A year of Afghan women's grief: A first hand account of being female under Taliban rule

Arefeh 40-year-old, an Afghan woman leaves an underground school, in Kabul, Afghanistan
An Afghan woman leaves an underground school, in Kabul, Afghanistan (stock image). Credit: AP

Taliban militants walked into Kabul a year ago and toppled the Western-backed government. Despite promising they would not stop girls from being educated and allow women to hold jobs, they banned girls over 11 from going to school in March and women's right to work is heavily restricted.

After 20 years of relative freedom, life as a girl or woman since August last year has changed dramatically, their rights and freedoms diminished.

An Afghan woman, who wants her identity protected, writes for ITV News a year on from the fall of Kabul. She has a master's degree and worked with a USAID project. She is now struggling to find a job and must adhere to the strict rules of the Taliban.

The devastation of Afghan women and girls began on August 15, 2021, and the world only condemned and sent out some declarations.

Now, Afghanistan is the only country in the world where women and girls are removed from active community involvement and half of the population is ignored.

I am a woman with a master's degree living under Taliban rule. My life gets more miserable day by day. What is my fault?

My fault is that I am a woman. Being a woman itself is a challenge in Afghanistan. Twenty-six years ago when the Taliban took over Afghanistan they banned all females from school.

Women march in support of the Taliban government outside Kabul University. Credit: AP/Bernat Armangue

I was in fourth grade (year five) and migrated along with my family to Pakistan, where I continued my education.

Now my daughters are experiencing the same situation I experienced. Unfortunately, this time even Pakistan is not allowing Afghans to go there. They only issue visas for people who travel for medical purposes. Women that go out are getting insulted and humiliated by Taliban members.

Recently, before Eid I went shopping, on the street, a Taliban came to me and called 'you’re a shameless woman', and said to my daughter 'why your hair is visible?' with a harsh voice. My daughter cried the whole day and asked me why I was born in Afghanistan. My daughters always read the Qur'an translation since she was six, and she knows very well that nowhere in the Qur'an does it mention that men are allowed to stand on the road and insult and humiliate women and girls.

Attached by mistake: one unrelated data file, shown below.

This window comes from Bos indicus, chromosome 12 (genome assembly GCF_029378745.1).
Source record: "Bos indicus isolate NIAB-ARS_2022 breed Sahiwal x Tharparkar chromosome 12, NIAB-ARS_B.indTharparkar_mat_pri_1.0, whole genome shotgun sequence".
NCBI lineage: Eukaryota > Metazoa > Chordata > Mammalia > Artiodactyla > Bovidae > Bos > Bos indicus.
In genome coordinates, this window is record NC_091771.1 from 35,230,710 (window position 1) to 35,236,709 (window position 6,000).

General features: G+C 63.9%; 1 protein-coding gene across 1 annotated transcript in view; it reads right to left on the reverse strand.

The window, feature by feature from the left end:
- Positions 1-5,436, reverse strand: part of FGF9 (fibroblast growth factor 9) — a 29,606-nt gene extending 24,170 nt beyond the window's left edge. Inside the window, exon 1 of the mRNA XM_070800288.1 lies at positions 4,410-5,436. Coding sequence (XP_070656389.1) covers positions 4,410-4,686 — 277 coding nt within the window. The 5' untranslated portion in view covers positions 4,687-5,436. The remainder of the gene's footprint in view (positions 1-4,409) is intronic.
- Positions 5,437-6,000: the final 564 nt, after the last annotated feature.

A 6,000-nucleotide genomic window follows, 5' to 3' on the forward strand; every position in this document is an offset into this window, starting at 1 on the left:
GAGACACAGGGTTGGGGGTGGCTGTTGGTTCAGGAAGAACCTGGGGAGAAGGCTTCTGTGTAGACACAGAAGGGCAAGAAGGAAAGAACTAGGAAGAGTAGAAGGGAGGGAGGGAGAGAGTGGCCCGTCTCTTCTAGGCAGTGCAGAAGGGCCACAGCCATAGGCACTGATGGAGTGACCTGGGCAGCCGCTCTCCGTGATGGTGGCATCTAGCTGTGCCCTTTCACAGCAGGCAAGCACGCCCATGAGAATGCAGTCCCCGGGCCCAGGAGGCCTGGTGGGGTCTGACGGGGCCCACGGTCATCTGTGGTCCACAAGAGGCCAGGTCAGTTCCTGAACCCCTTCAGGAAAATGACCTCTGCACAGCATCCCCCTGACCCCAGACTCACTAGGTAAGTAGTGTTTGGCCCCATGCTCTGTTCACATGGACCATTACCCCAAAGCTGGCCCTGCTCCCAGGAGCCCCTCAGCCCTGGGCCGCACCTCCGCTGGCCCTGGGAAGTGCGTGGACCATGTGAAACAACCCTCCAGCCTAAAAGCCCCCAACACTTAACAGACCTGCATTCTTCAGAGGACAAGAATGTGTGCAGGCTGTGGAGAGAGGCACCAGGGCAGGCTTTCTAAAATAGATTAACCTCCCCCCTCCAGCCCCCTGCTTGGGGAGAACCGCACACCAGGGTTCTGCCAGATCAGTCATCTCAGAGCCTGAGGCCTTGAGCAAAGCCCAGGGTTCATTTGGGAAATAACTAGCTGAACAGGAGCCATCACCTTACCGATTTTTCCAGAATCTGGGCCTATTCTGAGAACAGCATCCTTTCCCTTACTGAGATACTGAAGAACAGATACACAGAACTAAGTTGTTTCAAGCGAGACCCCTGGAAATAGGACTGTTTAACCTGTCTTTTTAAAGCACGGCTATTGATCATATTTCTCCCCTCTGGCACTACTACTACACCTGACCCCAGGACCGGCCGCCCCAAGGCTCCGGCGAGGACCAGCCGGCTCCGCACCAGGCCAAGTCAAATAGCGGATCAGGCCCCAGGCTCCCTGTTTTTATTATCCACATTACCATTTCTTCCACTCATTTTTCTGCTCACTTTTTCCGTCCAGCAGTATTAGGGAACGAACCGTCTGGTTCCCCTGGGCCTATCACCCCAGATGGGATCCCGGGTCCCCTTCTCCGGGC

Women stand inside an auditorium at Kabul University's education center during a demonstration in support of the Taliban government. Credit: AP Photo/Felipe Dana

The Taliban removed the Ministry of Women and set up the Ministry for the Propagation of Virtue and Prevention; girls beyond grade six (equivalent to year seven) were not allowed to go to school; then they made it mandatory for all the women and cover their faces outside; female employees at the Ministry of Finance were asked to quit their jobs and send a male relative to work in their place.

Why is everyone so silent when they see that women are getting educated all over the world? No one hears our voice. Those who raised their voice in Afghanistan are killed. They do not respect human dignity, they do not respect elders or children.

I would like to share stories of situations which I witnessed.

An Afghan woman walks past beauty salons with defaced window decorations, in Kabul, Afghanistan. Credit: AP Photo/Bernat Armangue

One day I took a taxi from the market to come back home. On the way, the Taliban stopped the taxi and beat the driver. He didn’t even let the taxi driver talk and defend himself. A few days ago in Khair Khāna area, the Taliban noticed a lesson where girls were sitting cross-legged, talking and laughing to each other. The Taliban were angry and closed the lesson. Another day, they whipped a girl in her leg because she was wearing jeans. They called her shameless girl, following USA culture and wanting to promote Western culture. The girl cried, her leg was bleeding.

Given the worst economic situation and labour market, when a man applies for a job and they ask for qualifications, 'how many foreigners did you kill?'.

Most male employees who declined to grow a beard or adopt traditional Afghan clothing are sent home.

Afghan women and children sit in front of a bakery waiting for bread donations in Kabul's Old City Credit: AP/Bernat Armangue

Kids are being sold, not only because there is no hope for them or for their families, they are sold so they can afford to feed the other kids.

As a woman, I felt disappointed that the world has forgotten us and all the suffering of people from hunger, and poverty.

Even those girls that go to school, Taliban are bullying them and calling them bad words, asking them to wear long, black dresses and face coverings.

The Taliban regime is a group of people who are taking more than 25 million people hostage. We are tired of hearing 'Afghan women are brave, Afghan woman is a hero, Afghan women are strong'.

We need strong support of the world.

Click here to donate to the Disasters Emergency Committee (DEC) Afghanistan Crisis Appeal, a charity made up of 15 UK aid charities that specialises in humanitarian aid and disaster response. Its current appeal aims to help the eight million people in Afghanistan who are at risk of famine this winter.  Or phone 0370 60 60 610.

You can also donate now at unicef.uk/afghanistan-donate